Hagan welcomes new citizens at Old Salem

Former Sen. Kay Hagan talks about immigration at Old Salem Museum and Gardens.

Hagan welcomes new citizens at Old Salem
July 07
19:38 2016

Photo by Todd Luck



Former Sen. Kay Hagan welcomed 49 new citizens from 26 countries into the United State’s melting pot as Old Salem Museum and Gardens hosted an Independence Day Naturalization Ceremony in the area where the first official July Fourth celebration in the country was held. It was held in Salem, N.C. in 1783.

This is the sixth year the naturalization ceremony has been held on July 4 at Old Salem. This year was the first time it rained, so the ceremony was moved indoors, making it a standing room only event. Many attendees who couldn’t get in stood by the door listening to the ceremony.

The 49 new citizens who took the Oath of Allegiance, have been tested on their ability to speak, read and write English; their knowledge of government and to make sure they have good moral character. Naturalization ceremonies are regularly held year-round by the U.S. Citizenship and Immigration Services for those who meet the criteria for citizenship.  On July 4 alone, there were 100 naturalization ceremonies with 7,000 new citizens.

Hagan, a former state and U.S. senator, said freedom and opportunity are the top draws for those immigrating to the United States. Yet, from the founding of the country, those things have been limited by race, religion, wealth and gender, she said.

“It’s equally true that there’s been an unstoppable trend toward inclusiveness in America,” she said. “A trend that, with the passage of time, has broken down walls and doors to allow more and more people the opportunity to excel and the freedom to follow their dreams no matter how big they are.”

Hagan said choosing to become a U.S. citizen is “one of the most patriotic acts that anyone can perform.” But she also said immigration has become a hot button issue in this year’s elections.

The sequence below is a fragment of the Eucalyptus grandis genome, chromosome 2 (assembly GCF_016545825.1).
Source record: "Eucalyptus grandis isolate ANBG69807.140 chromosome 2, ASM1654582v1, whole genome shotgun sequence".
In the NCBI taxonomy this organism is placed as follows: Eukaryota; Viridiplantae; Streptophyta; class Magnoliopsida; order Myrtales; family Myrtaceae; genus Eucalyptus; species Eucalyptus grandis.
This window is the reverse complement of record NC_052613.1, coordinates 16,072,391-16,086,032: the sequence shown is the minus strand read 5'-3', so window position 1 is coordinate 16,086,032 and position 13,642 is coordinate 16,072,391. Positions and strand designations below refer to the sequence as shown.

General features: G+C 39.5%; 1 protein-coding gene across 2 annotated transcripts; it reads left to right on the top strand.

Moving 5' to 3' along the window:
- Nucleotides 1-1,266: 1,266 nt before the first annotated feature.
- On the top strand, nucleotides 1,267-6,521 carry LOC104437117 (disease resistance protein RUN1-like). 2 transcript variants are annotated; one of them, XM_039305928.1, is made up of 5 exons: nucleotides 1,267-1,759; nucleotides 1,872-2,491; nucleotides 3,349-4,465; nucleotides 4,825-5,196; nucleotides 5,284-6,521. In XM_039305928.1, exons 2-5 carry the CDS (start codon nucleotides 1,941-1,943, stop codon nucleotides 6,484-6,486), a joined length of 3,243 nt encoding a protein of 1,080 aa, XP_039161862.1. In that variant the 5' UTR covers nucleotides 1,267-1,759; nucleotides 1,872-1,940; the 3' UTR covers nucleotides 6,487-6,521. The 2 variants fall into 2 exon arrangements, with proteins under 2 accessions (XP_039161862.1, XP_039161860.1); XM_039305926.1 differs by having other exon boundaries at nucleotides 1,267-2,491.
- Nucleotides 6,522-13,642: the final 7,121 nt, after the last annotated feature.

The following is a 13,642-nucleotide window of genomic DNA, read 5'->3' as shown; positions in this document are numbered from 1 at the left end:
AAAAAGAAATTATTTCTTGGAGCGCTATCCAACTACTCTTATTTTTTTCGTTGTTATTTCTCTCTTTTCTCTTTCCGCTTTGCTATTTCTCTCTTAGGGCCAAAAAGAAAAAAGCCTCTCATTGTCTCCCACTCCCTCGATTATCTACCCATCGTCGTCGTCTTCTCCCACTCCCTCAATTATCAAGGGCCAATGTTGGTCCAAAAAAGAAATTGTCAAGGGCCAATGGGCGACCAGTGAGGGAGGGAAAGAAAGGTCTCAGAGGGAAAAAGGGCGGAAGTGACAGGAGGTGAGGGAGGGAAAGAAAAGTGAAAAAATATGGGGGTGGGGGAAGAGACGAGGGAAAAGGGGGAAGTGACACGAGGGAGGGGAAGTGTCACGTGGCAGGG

“We are in the midst of an electoral season in which essential issues, especially regarding immigration, are being debated,” she said.  “Who should be allowed to come into the United States? Who should be allowed to stay? Should families of immigrants be broken up?”

Amra Beslagic, a supervisory Immigrant Services officer, told the new citizens to enjoy their special day. Beslagic told them, as a Bosnian refugee who became a citizen herself, she knew all the steps it took to get there.

“I welcome you, finally, to your naturalization ceremony,” said Beslagic. “You can sit back and relax. There are no more tests. There are no more interviews.”

The new citizens came from countries all over the world, including Croatia, China, Mexico, Pakistan, Thailand and Vietnam. The new citizens can now do things only U.S. citizens can do, like registering to vote or traveling with a U.S. passport.

Hasnaa Stinou and her husband, Abderrazak Mouslim, both became citizens together on Monday. “Wow, I’m very happy!” said Stinou about becoming a citizen.

The couple came from Morocco five years ago in search of a better life and said the immigration  process has been a smooth one. They now reside in Greensboro and work in packing. Mouslim said they’re hoping to find better employment. He said he is planning to take more classes at Guilford Technical Community College.

Raluca Mironescu, who is from Romania, came to the United States to be with her husband after he immigrated. She resides in Winston-Salem and says she’d found the states to be “very welcoming.” She works in accounting while her husband is in information technology. Both are recent Forsyth Technical Community College graduates.

“It’s an opportunity for anyone to start over,” she said about coming to the United States.

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Todd Luck

Todd Luck

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